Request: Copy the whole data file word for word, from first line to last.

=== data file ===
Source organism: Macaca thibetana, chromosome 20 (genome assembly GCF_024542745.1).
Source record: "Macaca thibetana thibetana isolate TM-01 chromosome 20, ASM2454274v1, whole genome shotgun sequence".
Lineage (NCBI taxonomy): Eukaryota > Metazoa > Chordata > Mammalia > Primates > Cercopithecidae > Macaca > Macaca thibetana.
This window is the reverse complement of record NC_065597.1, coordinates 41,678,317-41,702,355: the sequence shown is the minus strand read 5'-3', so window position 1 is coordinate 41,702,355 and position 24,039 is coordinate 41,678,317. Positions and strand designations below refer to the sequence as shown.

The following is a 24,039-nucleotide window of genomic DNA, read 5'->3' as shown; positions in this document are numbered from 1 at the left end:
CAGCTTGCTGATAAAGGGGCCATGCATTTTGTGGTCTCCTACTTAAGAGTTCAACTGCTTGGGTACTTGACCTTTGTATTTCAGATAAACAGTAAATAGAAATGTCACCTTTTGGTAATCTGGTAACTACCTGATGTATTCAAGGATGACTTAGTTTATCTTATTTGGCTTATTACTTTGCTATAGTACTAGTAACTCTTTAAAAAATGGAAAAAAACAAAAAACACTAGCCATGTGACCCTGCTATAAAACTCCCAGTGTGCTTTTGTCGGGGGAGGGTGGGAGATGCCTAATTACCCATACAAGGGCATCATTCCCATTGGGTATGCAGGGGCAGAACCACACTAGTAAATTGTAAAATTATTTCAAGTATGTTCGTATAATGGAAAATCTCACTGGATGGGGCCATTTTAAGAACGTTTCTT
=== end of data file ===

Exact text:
Source organism: Macaca thibetana, chromosome 20 (genome assembly GCF_024542745.1).
Source record: "Macaca thibetana thibetana isolate TM-01 chromosome 20, ASM2454274v1, whole genome shotgun sequence".
Lineage (NCBI taxonomy): Eukaryota > Metazoa > Chordata > Mammalia > Primates > Cercopithecidae > Macaca > Macaca thibetana.
This window is the reverse complement of record NC_065597.1, coordinates 41,678,317-41,702,355: the sequence shown is the minus strand read 5'-3', so window position 1 is coordinate 41,702,355 and position 24,039 is coordinate 41,678,317. Positions and strand designations below refer to the sequence as shown.

The following is a 24,039-nucleotide window of genomic DNA, read 5'->3' as shown; positions in this document are numbered from 1 at the left end:
CAGCTTGCTGATAAAGGGGCCATGCATTTTGTGGTCTCCTACTTAAGAGTTCAACTGCTTGGGTACTTGACCTTTGTATTTCAGATAAACAGTAAATAGAAATGTCACCTTTTGGTAATCTGGTAACTACCTGATGTATTCAAGGATGACTTAGTTTATCTTATTTGGCTTATTACTTTGCTATAGTACTAGTAACTCTTTAAAAAATGGAAAAAAACAAAAAACACTAGCCATGTGACCCTGCTATAAAACTCCCAGTGTGCTTTTGTCGGGGGAGGGTGGGAGATGCCTAATTACCCATACAAGGGCATCATTCCCATTGGGTATGCAGGGGCAGAACCACACTAGTAAATTGTAAAATTATTTCAAGTATGTTCGTATAATGGAAAATCTCACTGGATGGGGCCATTTTAAGAACGTTTCTT